Activation of kinin B1 receptor evokes hyperthermia through a vagal sensory mechanism in the rat
- Equal contributors
Department of Physiology, Faculty of Medicine, Université de Montréal, C.P. 6128, Succursale Downtown, Montréal, QC H3C 3J7, Canada
Journal of Neuroinflammation 2012, 9:214 doi:10.1186/1742-2094-9-214Published: 13 September 2012
Kinins are mediators of pain and inflammation. Their role in thermoregulation is, however, unknown despite the fact the B1 receptor (B1R) was found implicated in lipopolysaccharide (LPS)-induced fever. The aim of this study was to investigate the mechanism by which peripheral B1R affects body core temperature in a rat model known to show up-regulated levels of B1R.
Male Sprague–Dawley rats received streptozotocin (STZ, 65 mg/kg; i.p.) to enhance B1R expression. Control rats received the vehicle only. One week later, rectal temperature was measured in awake rats after i.p. injection of increasing doses (0.01 to 5 mg/kg) of des-Arg9-Bradykinin (BK) and Sar-[D-Phe8]des-Arg9-BK (B1R agonists) or BK (B2R agonist). The mechanism of B1R-induced hyperthermia was addressed using specific inhibitors and in rats subjected to subdiaphragmatic vagal nerve ligation. B1R mRNA level was measured by quantitative Real Time-polymerase chain reaction (qRT-PCR) and B1R was localized by confocal microscopy.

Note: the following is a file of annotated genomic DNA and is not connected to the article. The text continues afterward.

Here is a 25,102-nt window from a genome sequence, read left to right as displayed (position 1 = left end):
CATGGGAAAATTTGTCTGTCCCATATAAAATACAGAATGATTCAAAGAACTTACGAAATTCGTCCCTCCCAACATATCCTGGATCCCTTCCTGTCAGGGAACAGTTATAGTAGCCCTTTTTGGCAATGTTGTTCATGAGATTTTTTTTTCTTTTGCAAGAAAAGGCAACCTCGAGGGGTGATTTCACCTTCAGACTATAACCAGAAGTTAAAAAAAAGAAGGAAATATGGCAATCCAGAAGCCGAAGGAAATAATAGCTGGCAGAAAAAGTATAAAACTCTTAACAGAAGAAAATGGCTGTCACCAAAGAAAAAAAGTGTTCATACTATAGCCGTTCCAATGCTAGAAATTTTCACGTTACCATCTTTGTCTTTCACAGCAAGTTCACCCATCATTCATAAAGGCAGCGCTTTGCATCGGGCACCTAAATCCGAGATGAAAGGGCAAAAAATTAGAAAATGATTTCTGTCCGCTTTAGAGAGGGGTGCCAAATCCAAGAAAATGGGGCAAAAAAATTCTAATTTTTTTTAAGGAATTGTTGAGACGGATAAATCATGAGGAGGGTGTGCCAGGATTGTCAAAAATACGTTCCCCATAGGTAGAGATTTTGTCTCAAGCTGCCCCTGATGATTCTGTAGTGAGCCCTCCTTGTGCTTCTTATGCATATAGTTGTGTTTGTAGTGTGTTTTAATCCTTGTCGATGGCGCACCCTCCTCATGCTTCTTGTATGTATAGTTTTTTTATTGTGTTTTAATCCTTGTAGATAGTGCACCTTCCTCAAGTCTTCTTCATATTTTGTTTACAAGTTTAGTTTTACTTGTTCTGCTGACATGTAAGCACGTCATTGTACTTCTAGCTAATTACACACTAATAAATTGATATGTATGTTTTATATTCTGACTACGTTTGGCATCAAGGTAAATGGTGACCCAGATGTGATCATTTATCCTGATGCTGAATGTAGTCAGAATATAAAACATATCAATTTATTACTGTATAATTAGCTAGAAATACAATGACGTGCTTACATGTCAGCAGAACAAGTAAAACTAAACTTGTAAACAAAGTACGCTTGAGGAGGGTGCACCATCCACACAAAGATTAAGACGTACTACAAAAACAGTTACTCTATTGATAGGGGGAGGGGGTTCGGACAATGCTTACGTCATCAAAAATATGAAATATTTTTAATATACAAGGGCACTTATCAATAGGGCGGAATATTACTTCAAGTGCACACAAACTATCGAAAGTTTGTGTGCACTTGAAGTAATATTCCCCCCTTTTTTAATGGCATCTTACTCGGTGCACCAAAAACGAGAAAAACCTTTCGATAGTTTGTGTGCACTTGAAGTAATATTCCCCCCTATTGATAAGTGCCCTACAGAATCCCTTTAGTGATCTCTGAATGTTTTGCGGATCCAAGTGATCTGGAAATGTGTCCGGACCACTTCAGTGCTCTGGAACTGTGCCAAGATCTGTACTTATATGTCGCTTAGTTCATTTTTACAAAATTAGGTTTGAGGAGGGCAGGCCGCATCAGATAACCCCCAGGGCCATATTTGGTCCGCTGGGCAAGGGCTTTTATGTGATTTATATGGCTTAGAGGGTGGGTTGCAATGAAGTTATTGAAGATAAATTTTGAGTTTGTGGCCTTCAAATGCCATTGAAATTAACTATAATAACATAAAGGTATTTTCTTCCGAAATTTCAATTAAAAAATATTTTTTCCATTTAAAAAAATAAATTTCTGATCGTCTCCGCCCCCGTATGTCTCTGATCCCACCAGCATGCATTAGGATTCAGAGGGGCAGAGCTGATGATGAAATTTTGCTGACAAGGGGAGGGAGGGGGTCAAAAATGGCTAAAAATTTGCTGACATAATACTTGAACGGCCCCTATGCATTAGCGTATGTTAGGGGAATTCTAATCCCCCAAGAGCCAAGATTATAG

B1R agonists (0.1 to 5 mg/kg) showed transient (5- to 30-minute) and dose-dependent increases of rectal temperature (+1.5°C) in STZ-treated rats, but not in control rats. BK caused no effect in STZ and control rats. In STZ-treated rats, B1R agonist-induced hyperthermia was blocked by antagonists/inhibitors of B1R (SSR240612), cyclooxygenase-2 (COX-2) (niflumic acid) and nitric oxide synthase (NOS) (L-NAME), and after vagal nerve ligation. In contrast, COX-1 inhibition (indomethacin) had no effect on B1R agonist-induced hyperthermia. In STZ-treated rats, B1R mRNA was significantly increased in the hypothalamus and the vagus nerve where it was co-localized with calcitonin-gene-related peptide in sensory C-fibers.
B1R, which is induced in inflammatory diseases, could contribute to hyperthermia through a vagal sensory mechanism involving prostaglandins (via COX-2) and nitric oxide.